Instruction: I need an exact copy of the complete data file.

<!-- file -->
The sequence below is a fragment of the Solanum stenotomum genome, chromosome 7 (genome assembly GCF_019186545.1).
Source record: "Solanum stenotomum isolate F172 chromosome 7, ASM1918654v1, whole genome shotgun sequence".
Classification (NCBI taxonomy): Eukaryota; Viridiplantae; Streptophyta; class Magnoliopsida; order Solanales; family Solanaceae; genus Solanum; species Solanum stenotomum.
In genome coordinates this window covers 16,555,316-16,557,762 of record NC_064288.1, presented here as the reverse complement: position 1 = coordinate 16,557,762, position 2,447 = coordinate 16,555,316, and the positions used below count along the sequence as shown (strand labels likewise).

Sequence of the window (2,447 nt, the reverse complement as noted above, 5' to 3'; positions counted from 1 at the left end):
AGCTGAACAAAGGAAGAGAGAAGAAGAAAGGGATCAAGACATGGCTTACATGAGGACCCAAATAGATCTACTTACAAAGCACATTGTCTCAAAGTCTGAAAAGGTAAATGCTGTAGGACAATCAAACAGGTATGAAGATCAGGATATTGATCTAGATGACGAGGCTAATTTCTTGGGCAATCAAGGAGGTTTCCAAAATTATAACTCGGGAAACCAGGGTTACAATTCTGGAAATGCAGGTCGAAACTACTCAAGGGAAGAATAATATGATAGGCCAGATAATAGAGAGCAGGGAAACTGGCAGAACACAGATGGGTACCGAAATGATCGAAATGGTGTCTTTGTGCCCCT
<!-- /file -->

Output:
The sequence below is a fragment of the Solanum stenotomum genome, chromosome 7 (genome assembly GCF_019186545.1).
Source record: "Solanum stenotomum isolate F172 chromosome 7, ASM1918654v1, whole genome shotgun sequence".
Classification (NCBI taxonomy): Eukaryota; Viridiplantae; Streptophyta; class Magnoliopsida; order Solanales; family Solanaceae; genus Solanum; species Solanum stenotomum.
In genome coordinates this window covers 16,555,316-16,557,762 of record NC_064288.1, presented here as the reverse complement: position 1 = coordinate 16,557,762, position 2,447 = coordinate 16,555,316, and the positions used below count along the sequence as shown (strand labels likewise).

Sequence of the window (2,447 nt, the reverse complement as noted above, 5' to 3'; positions counted from 1 at the left end):
AGCTGAACAAAGGAAGAGAGAAGAAGAAAGGGATCAAGACATGGCTTACATGAGGACCCAAATAGATCTACTTACAAAGCACATTGTCTCAAAGTCTGAAAAGGTAAATGCTGTAGGACAATCAAACAGGTATGAAGATCAGGATATTGATCTAGATGACGAGGCTAATTTCTTGGGCAATCAAGGAGGTTTCCAAAATTATAACTCGGGAAACCAGGGTTACAATTCTGGAAATGCAGGTCGAAACTACTCAAGGGAAGAATAATATGATAGGCCAGATAATAGAGAGCAGGGAAACTGGCAGAACACAGATGGGTACCGAAATGATCGAAATGGTGTCTTTGTGCCCCT